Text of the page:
VIOLA FREY: We were all from the west coast at the Clay Art Center.

PAUL KARLSTROM: Everybody knew it.

VIOLA FREY: Yeah. [laughs] Catherine Choy, Henry Okomoto. Jeff Schlanger was from Philadelphia. Basically. . . .

PAUL KARLSTROM: So you had this portable community.

VIOLA FREY: That's right.

PAUL KARLSTROM: Basically, it's like a space capsule.

VIOLA FREY: That's right. Absolutely, yeah.

PAUL KARLSTROM: Interesting.

VIOLA FREY: Yeah, so we. . . .

PAUL KARLSTROM: What about. . . . I was interested by something you said which I hope we can perhaps get into more a little later, but this is your perception or your awareness that there was really. . . . There were obstacles, you mentioned, to setting yourself up.

VIOLA FREY: Yeah.

PAUL KARLSTROM: You said that you became aware that there were greater obstacles for women than for men. Would you say that this was a moment that you. . . . I don't want to say became a feminist, because then I'm assuming something. . . .

VIOLA FREY: Yeah.

PAUL KARLSTROM: . . . but became more aware of this as an issue?

VIOLA FREY: Well, if I could say the whole thing about the feminist thing, which I was certainly very well aware of. But I came from a generation of farmers' wives, so to speak, and they were independent. And I had examples-role models-of people that were independent. But at the Clay Art Center Catherine Choy had a choice between. . . . Well, an option. She had three people she could marry-she was being forced to marry-a Chinese contemporary percussion composer, who was in New York City, Henry Okomoto who was a Japanese, and then a sculptor whose name I don't remember. She would have preferred marrying the Caucasian sculptor, but her family flew out from Hong Kong, and they all wore the pants. And the ugliest Chinese that I've ever heard-very guttural Chinese sounds. And they literally twisted her arm to get her to marry. So she had a full-fledged wedding, Chinese/Caucasian. And then she had a full-fledged funeral, Chinese/Caucasian. And we all felt that it was suicide, because by that time they were living apart. She told me, "What are we supposed to do?" She said, "It's just so boring just to sit in a room and just stare at each other." She was talking about her husband. And so Dr. Koo, who was a well-known Chinese scholar in New York City, told me, he said, "Well, at least we saved one of them."

PAUL KARLSTROM: Oh!

VIOLA FREY: They were both threatening suicide.

PAUL KARLSTROM: When was that?

VIOLA FREY: This would have been 1959, I think.

PAUL KARLSTROM: And so this happened while you were there?

VIOLA FREY: While I was there, yeah.

PAUL KARLSTROM: And you were obviously close to her.

VIOLA FREY: Oh, yeah.

PAUL KARLSTROM: You were good friends, right? That must have been traumatic.

VIOLA FREY: Well, yeah. I mean, you could see that it shouldn't have happened. It was just a cultural. . . . Umm. . . . She couldn't pull loose from her culture. And it shouldn't have happened because one of her brothers had actually married a Kansas City red-haired nurse, so there was precedent for it. But they threatened to withhold the money for the support of the center. Just a lot of things.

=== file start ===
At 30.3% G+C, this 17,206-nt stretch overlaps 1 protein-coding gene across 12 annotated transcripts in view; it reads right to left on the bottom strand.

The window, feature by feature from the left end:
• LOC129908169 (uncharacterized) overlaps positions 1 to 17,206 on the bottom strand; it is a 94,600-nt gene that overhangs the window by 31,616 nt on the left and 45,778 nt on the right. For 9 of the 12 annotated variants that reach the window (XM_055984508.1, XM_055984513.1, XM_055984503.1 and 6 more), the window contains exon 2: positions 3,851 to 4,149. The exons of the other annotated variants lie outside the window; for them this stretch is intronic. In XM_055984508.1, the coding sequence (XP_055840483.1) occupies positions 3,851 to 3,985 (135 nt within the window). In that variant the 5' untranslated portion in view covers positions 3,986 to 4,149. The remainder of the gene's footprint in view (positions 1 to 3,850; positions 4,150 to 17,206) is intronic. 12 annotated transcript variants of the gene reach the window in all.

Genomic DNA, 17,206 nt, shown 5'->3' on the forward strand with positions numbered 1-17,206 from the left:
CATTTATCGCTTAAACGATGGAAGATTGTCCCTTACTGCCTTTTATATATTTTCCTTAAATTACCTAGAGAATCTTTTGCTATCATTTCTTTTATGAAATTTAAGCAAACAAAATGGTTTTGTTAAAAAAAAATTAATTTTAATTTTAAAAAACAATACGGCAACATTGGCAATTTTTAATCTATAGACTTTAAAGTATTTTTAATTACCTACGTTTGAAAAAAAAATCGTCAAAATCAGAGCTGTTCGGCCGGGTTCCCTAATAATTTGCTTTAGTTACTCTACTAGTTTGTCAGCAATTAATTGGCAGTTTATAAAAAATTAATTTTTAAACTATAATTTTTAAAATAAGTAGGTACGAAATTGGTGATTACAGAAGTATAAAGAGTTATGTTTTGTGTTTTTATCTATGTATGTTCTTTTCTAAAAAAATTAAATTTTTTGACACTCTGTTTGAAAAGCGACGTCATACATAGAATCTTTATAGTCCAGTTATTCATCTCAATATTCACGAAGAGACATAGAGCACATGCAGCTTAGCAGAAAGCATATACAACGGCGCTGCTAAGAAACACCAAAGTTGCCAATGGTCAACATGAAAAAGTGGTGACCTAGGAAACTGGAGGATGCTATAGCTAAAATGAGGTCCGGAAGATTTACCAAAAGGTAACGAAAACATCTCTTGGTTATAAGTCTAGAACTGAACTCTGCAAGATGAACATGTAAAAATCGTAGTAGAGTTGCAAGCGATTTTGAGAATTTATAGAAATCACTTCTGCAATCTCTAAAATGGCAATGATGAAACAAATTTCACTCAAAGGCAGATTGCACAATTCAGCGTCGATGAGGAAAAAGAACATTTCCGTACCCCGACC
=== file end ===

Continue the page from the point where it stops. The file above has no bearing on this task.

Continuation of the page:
PAUL KARLSTROM: So the funding came, then, from the folks, is that right?

VIOLA FREY: To support her, the funding came from an older lady in New Orleans whose name I can't remember.

PAUL KARLSTROM: Is that how then she ended up at Tulane?

VIOLA FREY: No, no, no. This was from an outside source that said-I was there-she said, "Catherine, if it fails, you just walk away. I mean, there are no strings on this money." And so we basically. . . . We rented the Clay Art Center. We all contributed to it. So it was like a commune but with a lot of direction.

PAUL KARLSTROM: Did you feel as if you were part of, like a counter-culture phenomenon in some ways? A bohemian.... Did it have the sense of a bohemian collective at all? Or were you not that self-conscious about it?

VIOLA FREY: Well, I knew it was weird. [laughs] That I knew. I mean, because. . . . I mean, there were no production potters out there outside of Alfred. I just know that when I got back to San Francisco I really started to explore different traditions-the painting tradition, especially. And within that-you know, the still-life, the landscape, all of that. Because ceramics had its own tradition, but we were not into tradition, we were not into craft. Because we're not stupid. We could see that whenever they had these so-called craft shows that what would happen, you would have 500 ceramic pieces submitted, and then you'd have a hundred textiles and 50 metal arts and all of that. And they would whittle down the ceramics so that they would look like there was equal numbers in all the areas.

PAUL KARLSTROM: Even though there were many more submissions. . . .

VIOLA FREY: And so the Craft Council was not. . . . We did not look at it. . . . The whole question of art and craft, we just found it sort of hateful. The American Craft Museum, our favorite name for it is the American Crap Museum. I mean, I think it's improved, but we definitely had an anti-American Craft Council view. But that was the west coast. I mean, nothing they could do to us or for us.
So when I did get to San Francisco I started to paint on my own and to draw. I don't know whether we're into that segment yet. . . .

PAUL KARLSTROM: If you would be so kind, I'd like to turn [the tape over].

Session 1, Tape 2, Side B
[Throughout this tape side, PAUL KARLSTROM is sometimes nearly inaudible-Trans.]